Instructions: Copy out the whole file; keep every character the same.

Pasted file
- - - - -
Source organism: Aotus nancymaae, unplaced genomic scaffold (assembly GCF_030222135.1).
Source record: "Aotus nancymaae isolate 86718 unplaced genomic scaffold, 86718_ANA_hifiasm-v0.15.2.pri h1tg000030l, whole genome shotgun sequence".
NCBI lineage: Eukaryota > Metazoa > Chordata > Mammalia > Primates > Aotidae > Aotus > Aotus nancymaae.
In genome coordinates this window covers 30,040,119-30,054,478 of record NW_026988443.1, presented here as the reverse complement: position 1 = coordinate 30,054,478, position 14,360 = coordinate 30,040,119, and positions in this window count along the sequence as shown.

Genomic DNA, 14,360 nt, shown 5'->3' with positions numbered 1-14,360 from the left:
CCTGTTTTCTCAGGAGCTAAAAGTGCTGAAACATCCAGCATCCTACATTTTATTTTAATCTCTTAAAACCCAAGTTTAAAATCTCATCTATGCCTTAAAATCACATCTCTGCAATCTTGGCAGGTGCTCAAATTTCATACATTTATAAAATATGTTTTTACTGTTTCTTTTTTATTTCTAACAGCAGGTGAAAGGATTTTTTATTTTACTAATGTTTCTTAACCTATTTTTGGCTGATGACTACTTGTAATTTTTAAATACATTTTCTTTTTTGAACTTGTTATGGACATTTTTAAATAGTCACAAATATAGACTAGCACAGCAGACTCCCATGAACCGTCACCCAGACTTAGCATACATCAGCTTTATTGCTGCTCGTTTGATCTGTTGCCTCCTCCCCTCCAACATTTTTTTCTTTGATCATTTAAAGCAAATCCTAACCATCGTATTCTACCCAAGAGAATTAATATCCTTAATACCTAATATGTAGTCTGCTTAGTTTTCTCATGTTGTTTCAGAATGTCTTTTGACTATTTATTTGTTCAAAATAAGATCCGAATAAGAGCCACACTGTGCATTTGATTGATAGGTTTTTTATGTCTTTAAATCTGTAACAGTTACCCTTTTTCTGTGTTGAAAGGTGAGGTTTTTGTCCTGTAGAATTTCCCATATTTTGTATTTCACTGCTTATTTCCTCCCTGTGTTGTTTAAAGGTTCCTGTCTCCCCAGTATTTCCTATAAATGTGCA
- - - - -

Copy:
Source organism: Aotus nancymaae, unplaced genomic scaffold (assembly GCF_030222135.1).
Source record: "Aotus nancymaae isolate 86718 unplaced genomic scaffold, 86718_ANA_hifiasm-v0.15.2.pri h1tg000030l, whole genome shotgun sequence".
NCBI lineage: Eukaryota > Metazoa > Chordata > Mammalia > Primates > Aotidae > Aotus > Aotus nancymaae.
In genome coordinates this window covers 30,040,119-30,054,478 of record NW_026988443.1, presented here as the reverse complement: position 1 = coordinate 30,054,478, position 14,360 = coordinate 30,040,119, and positions in this window count along the sequence as shown.

Genomic DNA, 14,360 nt, shown 5'->3' with positions numbered 1-14,360 from the left:
CCTGTTTTCTCAGGAGCTAAAAGTGCTGAAACATCCAGCATCCTACATTTTATTTTAATCTCTTAAAACCCAAGTTTAAAATCTCATCTATGCCTTAAAATCACATCTCTGCAATCTTGGCAGGTGCTCAAATTTCATACATTTATAAAATATGTTTTTACTGTTTCTTTTTTATTTCTAACAGCAGGTGAAAGGATTTTTTATTTTACTAATGTTTCTTAACCTATTTTTGGCTGATGACTACTTGTAATTTTTAAATACATTTTCTTTTTTGAACTTGTTATGGACATTTTTAAATAGTCACAAATATAGACTAGCACAGCAGACTCCCATGAACCGTCACCCAGACTTAGCATACATCAGCTTTATTGCTGCTCGTTTGATCTGTTGCCTCCTCCCCTCCAACATTTTTTTCTTTGATCATTTAAAGCAAATCCTAACCATCGTATTCTACCCAAGAGAATTAATATCCTTAATACCTAATATGTAGTCTGCTTAGTTTTCTCATGTTGTTTCAGAATGTCTTTTGACTATTTATTTGTTCAAAATAAGATCCGAATAAGAGCCACACTGTGCATTTGATTGATAGGTTTTTTATGTCTTTAAATCTGTAACAGTTACCCTTTTTCTGTGTTGAAAGGTGAGGTTTTTGTCCTGTAGAATTTCCCATATTTTGTATTTCACTGCTTATTTCCTCCCTGTGTTGTTTAAAGGTTCCTGTCTCCCCAGTATTTCCTATAAATGTGCA